A COUPLE COINS

 

     My friend Arnold made one of his infrequent trips to church on a recent Sunday and came to ask me about the offering.  He said he feels a little guilty about not putting something in the collection plate.  

     “So why didn’t you throw in a couple coins when it went by?” I asked.

     “Well,” he said, the plate came around so suddenly I didn’t have a chance to put something in.  Do you pass that plate every Sunday?”  

      “Yes, every Sunday,” I told him.

      “Why?” he asked.  “Are you so far behind on the light bill?” 

      “Giving is part of Christian life,” I said.  

      “I know,” said Arnold.  “I have a buddy – he’s a good Christian, I guess – who always gives to someone begging on the street.  Once we had a good discussion about it, but I disagreed with him.”

      “About giving to someone who asks?”  

      “Yes,” he replied.  “Giving to those panhandlers only makes them keep panhandling.  Some of them could get good jobs and do some work for a living, if they really wanted to.”

      “Some of them?” I asked.

     “Well, I suppose that there are a few of them who are unable to work – but not most of them.  I remember a movie with Clint Eastwood when Clint was hit up by a panhandler and Clint gave him five dollars and said to him, ‘Now make sure you don’t buy any food with this.’  That was really funny.  And that’s another reason not to give:  they’ll just use it for drugs or booze.”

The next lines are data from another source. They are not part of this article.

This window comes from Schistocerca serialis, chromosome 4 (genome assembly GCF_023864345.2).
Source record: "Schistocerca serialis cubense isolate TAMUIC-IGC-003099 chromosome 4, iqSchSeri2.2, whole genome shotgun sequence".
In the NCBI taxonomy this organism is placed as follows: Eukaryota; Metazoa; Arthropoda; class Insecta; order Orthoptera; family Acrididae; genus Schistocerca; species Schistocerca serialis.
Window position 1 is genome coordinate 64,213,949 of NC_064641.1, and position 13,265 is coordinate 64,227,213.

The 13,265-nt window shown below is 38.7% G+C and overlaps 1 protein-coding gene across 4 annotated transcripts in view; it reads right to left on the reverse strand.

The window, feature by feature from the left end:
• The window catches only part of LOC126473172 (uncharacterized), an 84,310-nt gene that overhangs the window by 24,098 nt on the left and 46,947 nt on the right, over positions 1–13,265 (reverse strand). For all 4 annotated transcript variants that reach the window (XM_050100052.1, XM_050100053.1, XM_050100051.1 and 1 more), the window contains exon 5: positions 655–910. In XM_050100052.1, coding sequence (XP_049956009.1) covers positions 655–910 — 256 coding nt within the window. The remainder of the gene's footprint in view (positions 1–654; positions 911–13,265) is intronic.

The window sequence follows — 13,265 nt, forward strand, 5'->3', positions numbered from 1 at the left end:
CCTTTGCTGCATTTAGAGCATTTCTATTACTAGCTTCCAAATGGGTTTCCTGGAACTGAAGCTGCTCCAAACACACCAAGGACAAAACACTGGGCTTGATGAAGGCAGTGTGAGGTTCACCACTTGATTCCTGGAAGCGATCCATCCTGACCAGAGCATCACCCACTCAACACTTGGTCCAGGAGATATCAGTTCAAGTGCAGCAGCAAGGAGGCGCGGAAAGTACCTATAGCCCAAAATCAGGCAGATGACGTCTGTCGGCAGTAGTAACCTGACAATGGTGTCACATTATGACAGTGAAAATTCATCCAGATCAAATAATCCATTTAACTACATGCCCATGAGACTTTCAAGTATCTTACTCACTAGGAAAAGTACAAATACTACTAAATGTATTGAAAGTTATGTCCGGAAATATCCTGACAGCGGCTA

“Now Arnold, aren’t you being a bit judgmental?”  I asked. 

     “Probably.  But there are enough soup kitchens where they can get food for free.  Places, like shelters, where they can sleep for free too, without cluttering up the sidewalks.”

     “Do they feel safe in those places?” I wondered.

     “Why not?  A lot of those places are churches,” Arnold said.

     “See?” I said.  “That’s one of the reasons Christians give, to offer safe places to those who need them.”

     “So that’s why you pass the plate every Sunday.”

     “Not the main reason,” I said.  “Christians know that everything they have comes from God – life first of all, then skills and talents to pursue their professions – and they commit themselves to giving back to God a portion of what God has given them.  It’s an act of thanksgiving.”

     “So I suppose you think that those of us who don’t give aren’t very thankful.”

     “Arnold, you said that, not me.”    

     “So it’s not all about the light bill?” Arnold said.

     “No.  It’s all about you, and the kind of person you want to be,” I replied.

     “Well, Padre, thanks for the religion lesson.  Maybe I’ll be back to your church in a couple Sundays – and I’ll bring a couple coins with me.”       

      

                                -- Richard Jeske, Vicar